As two friends who attended the same vocational school, and who also happened to work for the same employer building backyard storage sheds, they realized at the age of 18 that they shared a passion for shed construction. Two years later at age 20, they took a leap of faith and began their own business—B&D Builders—constructing sheds and pole barns both small and large.
But when the economy slowed down in 2003, Glick says the two suffered a decrease in projects and needed an alternate plan to keep their business alive.
Glick and Esh decided to pick up a few remodeling projects, which in return, lead to other jobs Glick says the two otherwise would not have landed.
“The economy downturn actually ended up being a blessing,” Glick says.
Now taking on anywhere from 40 to 50 projects a year, B&D Builders, located in Paradise, continues to pride themselves on personal and historic tradition.
Suburban Life: How did you decide on starting your own business?
Daniel Glick: Everything started as teenagers, after Ben and I realized how much we really enjoyed doing those projects. Once we both turned 20, we decided to create a business out of it and make this a full-time job. Our base started out in the upstairs of my father’s dairy barn. My office was located in an old deserted chicken coop which I fixed up and insulated. In 2004, we built a brand new shop and office—about 1,400 square feet of office space and 6,000 square feet of shop space. We still own this building today, but it now houses our CNC laser and press break for our metal shop, Mid Atlantic Steel Fab[rication], which was founded in 2015. We manufacture all of our own steel components. In 2011 we founded Mid- Atlantic Timberframes and operated out of the same office, but had a separate location to do all joinery on the timbers. By 2014 we purchased a piece of commercial ground and built a new shop and office space—about 50,000 square feet.
SL: I understand your business uses timber frame construction specifically. Why timber frame?
DG: Timber frame construction is one of the oldest types of construction known to man. It’s also an art that was nearly lost after the advent of balloon framing in the 1920s. Now Ben and I feel like it has made a strong come back in the past 10 to 15 years and will continue to play a major part in new construction of higher end homes. Most builders avoid this type of construction because they’re not familiar with the techniques. We simplify everything by drafting in 3-D so we can give the client a lot more than just a bunch of lines trying to represent timber frame.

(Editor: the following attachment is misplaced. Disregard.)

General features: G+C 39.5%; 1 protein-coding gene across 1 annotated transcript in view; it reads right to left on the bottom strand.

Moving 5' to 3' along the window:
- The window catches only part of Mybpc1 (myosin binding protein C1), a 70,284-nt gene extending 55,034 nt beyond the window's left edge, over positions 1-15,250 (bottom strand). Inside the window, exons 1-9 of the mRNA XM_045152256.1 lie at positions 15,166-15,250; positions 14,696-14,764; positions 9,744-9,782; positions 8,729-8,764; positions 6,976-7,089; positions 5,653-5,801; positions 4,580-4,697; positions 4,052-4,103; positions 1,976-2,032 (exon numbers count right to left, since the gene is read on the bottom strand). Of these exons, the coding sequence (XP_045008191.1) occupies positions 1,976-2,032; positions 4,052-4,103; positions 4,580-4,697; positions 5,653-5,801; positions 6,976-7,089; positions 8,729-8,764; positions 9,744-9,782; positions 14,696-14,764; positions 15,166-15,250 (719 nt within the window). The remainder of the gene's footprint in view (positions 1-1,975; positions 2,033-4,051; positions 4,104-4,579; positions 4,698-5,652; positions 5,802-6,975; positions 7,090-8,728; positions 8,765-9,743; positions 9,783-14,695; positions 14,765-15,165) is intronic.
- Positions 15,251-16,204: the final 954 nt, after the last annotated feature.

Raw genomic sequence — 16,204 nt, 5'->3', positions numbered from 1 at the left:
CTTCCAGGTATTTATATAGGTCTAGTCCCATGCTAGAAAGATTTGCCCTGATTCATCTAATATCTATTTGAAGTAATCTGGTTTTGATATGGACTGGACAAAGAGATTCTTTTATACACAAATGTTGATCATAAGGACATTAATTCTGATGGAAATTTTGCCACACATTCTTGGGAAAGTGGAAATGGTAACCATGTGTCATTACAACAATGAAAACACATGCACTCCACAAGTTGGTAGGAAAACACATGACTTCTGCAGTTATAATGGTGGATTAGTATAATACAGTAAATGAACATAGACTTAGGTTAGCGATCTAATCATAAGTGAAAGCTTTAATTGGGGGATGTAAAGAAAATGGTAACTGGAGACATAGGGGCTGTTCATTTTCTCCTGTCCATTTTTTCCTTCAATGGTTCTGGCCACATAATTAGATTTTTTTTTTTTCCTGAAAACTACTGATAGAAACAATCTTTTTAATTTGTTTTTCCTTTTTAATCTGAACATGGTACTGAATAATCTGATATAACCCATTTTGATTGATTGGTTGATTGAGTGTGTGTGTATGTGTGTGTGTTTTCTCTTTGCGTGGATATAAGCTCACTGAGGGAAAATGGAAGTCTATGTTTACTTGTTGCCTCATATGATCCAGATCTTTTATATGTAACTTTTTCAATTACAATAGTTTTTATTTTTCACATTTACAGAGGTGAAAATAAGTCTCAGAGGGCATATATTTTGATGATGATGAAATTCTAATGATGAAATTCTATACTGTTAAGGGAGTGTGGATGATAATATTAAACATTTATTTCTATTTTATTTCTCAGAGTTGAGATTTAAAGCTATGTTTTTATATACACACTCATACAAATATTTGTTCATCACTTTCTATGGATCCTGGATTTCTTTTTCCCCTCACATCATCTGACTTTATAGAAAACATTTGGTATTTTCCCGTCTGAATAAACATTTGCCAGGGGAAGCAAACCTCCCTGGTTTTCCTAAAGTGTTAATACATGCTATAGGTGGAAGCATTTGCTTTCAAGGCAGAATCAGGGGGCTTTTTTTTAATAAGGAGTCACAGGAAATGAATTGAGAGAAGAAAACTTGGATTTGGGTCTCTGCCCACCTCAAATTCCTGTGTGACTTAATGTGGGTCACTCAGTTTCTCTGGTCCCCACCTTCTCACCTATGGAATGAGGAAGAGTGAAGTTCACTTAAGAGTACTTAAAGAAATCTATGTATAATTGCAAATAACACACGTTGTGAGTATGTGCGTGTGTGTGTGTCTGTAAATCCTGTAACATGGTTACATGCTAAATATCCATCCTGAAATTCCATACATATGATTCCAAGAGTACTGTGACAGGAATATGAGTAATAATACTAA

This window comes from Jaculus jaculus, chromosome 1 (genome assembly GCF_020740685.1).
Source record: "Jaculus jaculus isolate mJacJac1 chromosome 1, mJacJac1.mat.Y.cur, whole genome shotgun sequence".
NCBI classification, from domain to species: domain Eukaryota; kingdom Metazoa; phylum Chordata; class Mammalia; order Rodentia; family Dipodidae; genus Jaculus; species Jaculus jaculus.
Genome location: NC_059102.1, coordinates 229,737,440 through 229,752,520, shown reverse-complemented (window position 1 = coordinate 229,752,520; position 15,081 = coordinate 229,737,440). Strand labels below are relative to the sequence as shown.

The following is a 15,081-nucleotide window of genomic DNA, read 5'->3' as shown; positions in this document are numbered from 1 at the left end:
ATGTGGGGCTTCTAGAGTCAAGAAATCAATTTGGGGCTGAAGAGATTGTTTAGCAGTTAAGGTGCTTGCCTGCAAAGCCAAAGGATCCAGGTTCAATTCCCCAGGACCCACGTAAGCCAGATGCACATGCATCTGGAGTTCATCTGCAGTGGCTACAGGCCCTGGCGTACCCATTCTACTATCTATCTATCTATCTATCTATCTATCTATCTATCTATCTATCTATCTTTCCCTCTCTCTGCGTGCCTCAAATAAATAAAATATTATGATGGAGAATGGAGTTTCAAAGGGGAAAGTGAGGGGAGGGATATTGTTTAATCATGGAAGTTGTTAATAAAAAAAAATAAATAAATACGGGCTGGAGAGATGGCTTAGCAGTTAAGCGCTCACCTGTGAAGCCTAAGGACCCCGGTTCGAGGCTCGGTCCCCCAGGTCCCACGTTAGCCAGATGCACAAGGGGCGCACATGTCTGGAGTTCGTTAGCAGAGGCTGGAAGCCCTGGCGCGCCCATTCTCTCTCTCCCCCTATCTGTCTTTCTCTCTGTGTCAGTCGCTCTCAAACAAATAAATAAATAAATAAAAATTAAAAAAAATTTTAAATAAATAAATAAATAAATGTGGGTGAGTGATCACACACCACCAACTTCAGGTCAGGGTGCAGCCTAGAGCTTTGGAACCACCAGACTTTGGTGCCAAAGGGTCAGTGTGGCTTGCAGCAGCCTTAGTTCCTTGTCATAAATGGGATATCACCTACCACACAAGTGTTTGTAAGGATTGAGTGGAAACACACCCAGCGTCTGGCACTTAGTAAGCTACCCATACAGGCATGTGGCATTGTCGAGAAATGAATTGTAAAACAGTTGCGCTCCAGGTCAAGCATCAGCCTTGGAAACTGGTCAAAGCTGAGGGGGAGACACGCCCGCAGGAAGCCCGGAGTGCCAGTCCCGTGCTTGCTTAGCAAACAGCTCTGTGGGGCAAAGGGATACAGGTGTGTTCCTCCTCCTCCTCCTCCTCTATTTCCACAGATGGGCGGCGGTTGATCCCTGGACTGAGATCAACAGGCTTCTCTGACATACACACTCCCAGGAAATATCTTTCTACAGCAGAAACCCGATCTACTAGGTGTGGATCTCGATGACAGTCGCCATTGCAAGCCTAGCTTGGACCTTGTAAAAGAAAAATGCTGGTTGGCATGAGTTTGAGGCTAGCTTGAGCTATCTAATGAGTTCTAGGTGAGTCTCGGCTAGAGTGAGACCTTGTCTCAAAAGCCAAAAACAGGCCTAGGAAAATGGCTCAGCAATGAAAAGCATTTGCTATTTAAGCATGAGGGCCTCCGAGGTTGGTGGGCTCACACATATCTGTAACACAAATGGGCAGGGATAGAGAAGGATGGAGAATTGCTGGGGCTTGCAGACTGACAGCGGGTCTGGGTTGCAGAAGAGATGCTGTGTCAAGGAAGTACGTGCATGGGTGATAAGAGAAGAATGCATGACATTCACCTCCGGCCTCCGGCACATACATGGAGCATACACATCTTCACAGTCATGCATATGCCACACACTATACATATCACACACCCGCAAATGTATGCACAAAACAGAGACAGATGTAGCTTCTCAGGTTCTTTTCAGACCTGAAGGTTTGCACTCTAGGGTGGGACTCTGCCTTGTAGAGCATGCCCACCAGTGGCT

SL: What are the benefits of using timber frame construction?
DG: The setup time to build an all-timber home is much less than a stick-built home. We spend a lot more time in the pre-planning phase than you would otherwise with a stick-built home. The other great thing is you can really open up a floor plan without having a meaningless, giant, empty space. If you use the SIP panels, you get a house that uses significantly reduced heating and cooling costs—something that plays well in the green building movement.
SL: Can you explain the process of constructing a project with timber frame?
DG: We get the plans from the client and most times, it is the clients’ desire to incorporate timber frame into the home. Some- times, however, we will get plans from architects that already have timbers built into them. Regardless, we sketch the plan in 3-D which will show any potential conflicts; present the plan to the client; and we go from there. Once construction begins, the frame goes in first, and then the envelope gets built around it. We’ve actually retrofitted a lot of stick-built homes with timber frames in the past few years.
SL: I’ve heard you most recently finished a major barn project in the Malvern area. How long did the project take from start to end?
DG: We began the project in August 2016 and finished the day before Christmas! Designed as an extension of the main house on the property, the semi-attached timber frame party barn is used to host large family functions and entertain friends. The cedar-sided barn, with about 1,000 square feet of sitting area for up to 60 people, features a large, stone, wood-burning fireplace, a full kitchen with a state-of-the-art pizza oven, two bedrooms and two full baths in the basement. The idea behind a party barn is to be able to host multiple events without disruption to the main house.
SL: Any other recent notable or major projects you’re working on or have finished?
DG: Of course! For the past year we have been working on the Star Barn. This barn is a wedding and corporate event venue in Elizabethtown. It’s also the most photographed and most artistically painted barn in the history of the U.S. We dismantled the barn piece by piece and moved it 11 miles. The barn will be finished in the spring of 2018. The public is also invited to the raising July 3 and 4. In addition, we’re also reviving all of the outbuildings that were formerly associated with the Star Barn, such as the chicken coop, hog barn, carriage house, corn crib, manor house and of course, the nut house.
SL: What would be your favorite part of your career?
DG: For one, the collaborative design process. But nothing beats handing the keys to the client, looking him or her in the eye and thanking them for the opportunity to work together.
34 S. Vintage Road Paradise, Pa. 17562
Published (and copyrighted) in Suburban Life Magazine, February, 2017.
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